EUOSR forecast might mean big money for UK

15 October 1999

EUOSR forecast might mean big money for UK

By Robert Harris

OILSEED rape growers in the UK are in line for a massive £50m aid boost this winter if latest EU planting estimates are borne out.

Next years payments will also be much higher.

Official European Commission predictions released recently put the area of oilseed food crops grown in member states at 4.855m hectares, just under the maximum guaranteed area of 4.934m hectares set under the Blair House agreement.

Figures will not be confirmed until January. But if the forecast proves to be correct – and many think it will – then previous over-planting penalties which have accumulated since 1996 will be wiped out, says Richard King of farm business consultants Andersons.

"This means that only the arable area overshoot penalty of 0.94% announced last week would apply to 1999 UK oilseed area payments, rather than the 33% we had been predicting." That would raise values from £284/ha (£115/acre) to £423/ha (£171/acre) in England, he says. Scottish lowland growers would receive £450/ha (£182/acre).

Recently revised figures from EU grain traders body COCERAL add weight to the commissions forecast. Although it reckons farmers have planted almost exactly 6m hectares of oilseeds, 1.13m hectares of that is thought to be for non-food use and does not count towards the MGA.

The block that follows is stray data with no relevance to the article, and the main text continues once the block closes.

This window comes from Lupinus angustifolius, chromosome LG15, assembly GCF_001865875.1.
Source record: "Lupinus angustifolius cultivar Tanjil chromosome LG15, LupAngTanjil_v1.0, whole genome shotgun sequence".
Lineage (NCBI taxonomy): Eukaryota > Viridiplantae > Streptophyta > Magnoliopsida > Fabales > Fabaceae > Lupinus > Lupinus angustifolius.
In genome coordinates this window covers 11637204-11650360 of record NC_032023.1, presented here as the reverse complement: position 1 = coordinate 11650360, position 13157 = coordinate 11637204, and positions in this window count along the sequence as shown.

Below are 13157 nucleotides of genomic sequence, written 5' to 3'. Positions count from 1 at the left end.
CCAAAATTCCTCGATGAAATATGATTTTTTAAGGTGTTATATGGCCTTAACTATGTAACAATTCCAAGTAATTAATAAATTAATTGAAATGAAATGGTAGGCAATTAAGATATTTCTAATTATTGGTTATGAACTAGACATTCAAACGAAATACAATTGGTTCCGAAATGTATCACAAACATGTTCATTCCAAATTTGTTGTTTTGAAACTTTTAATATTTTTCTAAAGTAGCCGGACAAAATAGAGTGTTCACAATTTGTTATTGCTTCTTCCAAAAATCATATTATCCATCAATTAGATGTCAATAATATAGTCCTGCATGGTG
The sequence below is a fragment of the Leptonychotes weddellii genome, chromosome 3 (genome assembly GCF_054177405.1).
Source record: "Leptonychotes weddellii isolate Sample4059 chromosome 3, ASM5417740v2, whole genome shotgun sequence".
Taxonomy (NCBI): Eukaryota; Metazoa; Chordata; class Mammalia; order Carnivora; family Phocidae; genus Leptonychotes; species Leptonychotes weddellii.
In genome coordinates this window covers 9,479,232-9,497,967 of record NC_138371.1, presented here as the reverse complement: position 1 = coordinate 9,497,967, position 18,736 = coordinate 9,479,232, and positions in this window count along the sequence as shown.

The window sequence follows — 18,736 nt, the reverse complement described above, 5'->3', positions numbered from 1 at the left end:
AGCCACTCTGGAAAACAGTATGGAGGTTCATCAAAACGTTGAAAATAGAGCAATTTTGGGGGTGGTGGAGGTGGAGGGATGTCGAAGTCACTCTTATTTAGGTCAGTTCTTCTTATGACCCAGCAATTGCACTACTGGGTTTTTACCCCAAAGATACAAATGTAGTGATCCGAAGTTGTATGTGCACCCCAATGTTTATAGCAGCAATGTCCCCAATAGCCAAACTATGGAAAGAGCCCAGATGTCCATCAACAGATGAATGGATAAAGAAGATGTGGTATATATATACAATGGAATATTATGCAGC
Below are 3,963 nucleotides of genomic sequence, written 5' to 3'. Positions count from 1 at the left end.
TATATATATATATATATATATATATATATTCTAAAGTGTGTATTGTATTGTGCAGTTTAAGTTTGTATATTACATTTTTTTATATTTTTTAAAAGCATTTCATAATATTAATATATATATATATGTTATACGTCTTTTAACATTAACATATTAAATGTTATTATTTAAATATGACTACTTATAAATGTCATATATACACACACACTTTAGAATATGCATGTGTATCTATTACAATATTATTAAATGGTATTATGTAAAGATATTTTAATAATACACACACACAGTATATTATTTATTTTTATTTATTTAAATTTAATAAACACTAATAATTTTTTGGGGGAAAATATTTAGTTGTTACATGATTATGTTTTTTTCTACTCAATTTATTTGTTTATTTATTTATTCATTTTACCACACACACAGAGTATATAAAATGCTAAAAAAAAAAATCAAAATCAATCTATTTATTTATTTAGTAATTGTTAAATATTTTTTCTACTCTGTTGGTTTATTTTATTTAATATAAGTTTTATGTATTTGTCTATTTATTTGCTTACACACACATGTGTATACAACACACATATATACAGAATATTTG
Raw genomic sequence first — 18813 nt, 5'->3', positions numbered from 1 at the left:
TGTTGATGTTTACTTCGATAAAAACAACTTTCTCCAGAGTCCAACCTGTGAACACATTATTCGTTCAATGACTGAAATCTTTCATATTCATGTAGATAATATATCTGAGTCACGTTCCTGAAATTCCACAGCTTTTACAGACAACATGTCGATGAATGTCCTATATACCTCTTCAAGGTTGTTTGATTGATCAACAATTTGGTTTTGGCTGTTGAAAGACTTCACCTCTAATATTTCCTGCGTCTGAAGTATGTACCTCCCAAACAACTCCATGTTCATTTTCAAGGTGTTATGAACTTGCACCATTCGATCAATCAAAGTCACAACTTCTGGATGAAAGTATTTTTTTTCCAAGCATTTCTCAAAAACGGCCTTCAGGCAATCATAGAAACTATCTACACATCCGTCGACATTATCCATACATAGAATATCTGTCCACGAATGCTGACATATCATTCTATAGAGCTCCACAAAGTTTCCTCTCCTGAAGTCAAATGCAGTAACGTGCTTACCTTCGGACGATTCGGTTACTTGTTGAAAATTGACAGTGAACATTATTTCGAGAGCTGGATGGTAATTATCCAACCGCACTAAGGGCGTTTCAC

That leaves 4.947m hectares for food use, says Mike Bullen of FPDSavills Research. "But it also reckons that over 90,000ha of that is grown on farms producing less than 92t of seed, which are also exempt from the Blair House agreement." That cuts the area to 4.855m hectares, just under the MGA.

He believes a switch to non-food cropping is behind the fall. Such crops attract set-aside payments, which, at one time, looked like being worth more than the oilseed payment.

Drought in Spain and Italy is also thought to have reduced the area of sunflowers and other oilseed crops, says Mr King.

Year 2000 harvest will also begin with no scalebacks if the EU figures are correct. "So, even if we exceed the MGA in 2000, the penalties will be substantially less then they would have been."

As well as making spring oilseed rape look more attractive, growers will also be able to switch winter crops being grown for non-food use back into food use to attract the bigger payment, says Mr Bullen. "The deadline for switching is May 15. Although contracts will need to be set up before then, it will still be well after the January decision has been made."

Assuming a 5% penalty, growers would still receive about £300/ha (£121/acre) under the new Agenda 2000 regime, compared with about £240/ha (£97/acre) for set-aside, says Mr Bullen. &#42

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